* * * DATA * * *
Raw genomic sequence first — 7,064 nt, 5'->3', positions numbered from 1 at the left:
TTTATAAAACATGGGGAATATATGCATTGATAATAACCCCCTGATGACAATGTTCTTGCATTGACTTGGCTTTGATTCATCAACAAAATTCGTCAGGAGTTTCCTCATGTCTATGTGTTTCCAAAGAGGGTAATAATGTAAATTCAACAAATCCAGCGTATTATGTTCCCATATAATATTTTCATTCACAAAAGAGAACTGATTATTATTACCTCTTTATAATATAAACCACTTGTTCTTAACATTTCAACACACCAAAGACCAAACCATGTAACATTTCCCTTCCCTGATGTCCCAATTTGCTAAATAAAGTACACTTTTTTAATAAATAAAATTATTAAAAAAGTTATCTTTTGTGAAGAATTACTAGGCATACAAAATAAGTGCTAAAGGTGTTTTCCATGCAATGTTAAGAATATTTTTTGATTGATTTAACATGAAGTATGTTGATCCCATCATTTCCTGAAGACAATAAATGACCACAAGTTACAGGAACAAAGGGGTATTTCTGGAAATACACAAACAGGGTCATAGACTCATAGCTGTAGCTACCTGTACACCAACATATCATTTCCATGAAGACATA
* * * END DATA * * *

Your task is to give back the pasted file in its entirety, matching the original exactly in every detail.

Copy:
Raw genomic sequence first — 7,064 nt, 5'->3', positions numbered from 1 at the left:
TTTATAAAACATGGGGAATATATGCATTGATAATAACCCCCTGATGACAATGTTCTTGCATTGACTTGGCTTTGATTCATCAACAAAATTCGTCAGGAGTTTCCTCATGTCTATGTGTTTCCAAAGAGGGTAATAATGTAAATTCAACAAATCCAGCGTATTATGTTCCCATATAATATTTTCATTCACAAAAGAGAACTGATTATTATTACCTCTTTATAATATAAACCACTTGTTCTTAACATTTCAACACACCAAAGACCAAACCATGTAACATTTCCCTTCCCTGATGTCCCAATTTGCTAAATAAAGTACACTTTTTTAATAAATAAAATTATTAAAAAAGTTATCTTTTGTGAAGAATTACTAGGCATACAAAATAAGTGCTAAAGGTGTTTTCCATGCAATGTTAAGAATATTTTTTGATTGATTTAACATGAAGTATGTTGATCCCATCATTTCCTGAAGACAATAAATGACCACAAGTTACAGGAACAAAGGGGTATTTCTGGAAATACACAAACAGGGTCATAGACTCATAGCTGTAGCTACCTGTACACCAACATATCATTTCCATGAAGACATA